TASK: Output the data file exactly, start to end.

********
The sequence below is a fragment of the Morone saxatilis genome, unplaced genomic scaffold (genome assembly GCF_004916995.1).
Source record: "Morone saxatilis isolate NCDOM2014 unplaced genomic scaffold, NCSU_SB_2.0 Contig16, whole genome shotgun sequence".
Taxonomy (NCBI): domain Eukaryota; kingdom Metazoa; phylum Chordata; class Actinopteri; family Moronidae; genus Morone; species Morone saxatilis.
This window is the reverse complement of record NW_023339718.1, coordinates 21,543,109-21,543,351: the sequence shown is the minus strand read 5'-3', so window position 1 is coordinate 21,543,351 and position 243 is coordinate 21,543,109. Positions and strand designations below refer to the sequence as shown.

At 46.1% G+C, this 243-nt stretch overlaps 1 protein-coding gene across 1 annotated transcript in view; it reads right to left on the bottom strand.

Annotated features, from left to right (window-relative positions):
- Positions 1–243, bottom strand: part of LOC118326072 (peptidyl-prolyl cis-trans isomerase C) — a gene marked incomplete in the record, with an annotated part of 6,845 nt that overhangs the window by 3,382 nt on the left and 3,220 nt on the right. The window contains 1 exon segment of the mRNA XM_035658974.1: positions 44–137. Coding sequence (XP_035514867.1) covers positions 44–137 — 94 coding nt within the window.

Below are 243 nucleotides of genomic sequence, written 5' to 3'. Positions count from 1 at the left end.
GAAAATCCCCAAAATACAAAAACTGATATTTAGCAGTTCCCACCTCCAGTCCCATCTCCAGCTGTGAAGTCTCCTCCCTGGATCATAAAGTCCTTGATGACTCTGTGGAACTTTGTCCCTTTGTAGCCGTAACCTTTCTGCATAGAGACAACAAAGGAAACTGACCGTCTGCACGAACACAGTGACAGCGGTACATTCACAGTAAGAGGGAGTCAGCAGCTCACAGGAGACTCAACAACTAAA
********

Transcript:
The sequence below is a fragment of the Morone saxatilis genome, unplaced genomic scaffold (genome assembly GCF_004916995.1).
Source record: "Morone saxatilis isolate NCDOM2014 unplaced genomic scaffold, NCSU_SB_2.0 Contig16, whole genome shotgun sequence".
Taxonomy (NCBI): domain Eukaryota; kingdom Metazoa; phylum Chordata; class Actinopteri; family Moronidae; genus Morone; species Morone saxatilis.
This window is the reverse complement of record NW_023339718.1, coordinates 21,543,109-21,543,351: the sequence shown is the minus strand read 5'-3', so window position 1 is coordinate 21,543,351 and position 243 is coordinate 21,543,109. Positions and strand designations below refer to the sequence as shown.

At 46.1% G+C, this 243-nt stretch overlaps 1 protein-coding gene across 1 annotated transcript in view; it reads right to left on the bottom strand.

Annotated features, from left to right (window-relative positions):
- Positions 1–243, bottom strand: part of LOC118326072 (peptidyl-prolyl cis-trans isomerase C) — a gene marked incomplete in the record, with an annotated part of 6,845 nt that overhangs the window by 3,382 nt on the left and 3,220 nt on the right. The window contains 1 exon segment of the mRNA XM_035658974.1: positions 44–137. Coding sequence (XP_035514867.1) covers positions 44–137 — 94 coding nt within the window.

Below are 243 nucleotides of genomic sequence, written 5' to 3'. Positions count from 1 at the left end.
GAAAATCCCCAAAATACAAAAACTGATATTTAGCAGTTCCCACCTCCAGTCCCATCTCCAGCTGTGAAGTCTCCTCCCTGGATCATAAAGTCCTTGATGACTCTGTGGAACTTTGTCCCTTTGTAGCCGTAACCTTTCTGCATAGAGACAACAAAGGAAACTGACCGTCTGCACGAACACAGTGACAGCGGTACATTCACAGTAAGAGGGAGTCAGCAGCTCACAGGAGACTCAACAACTAAA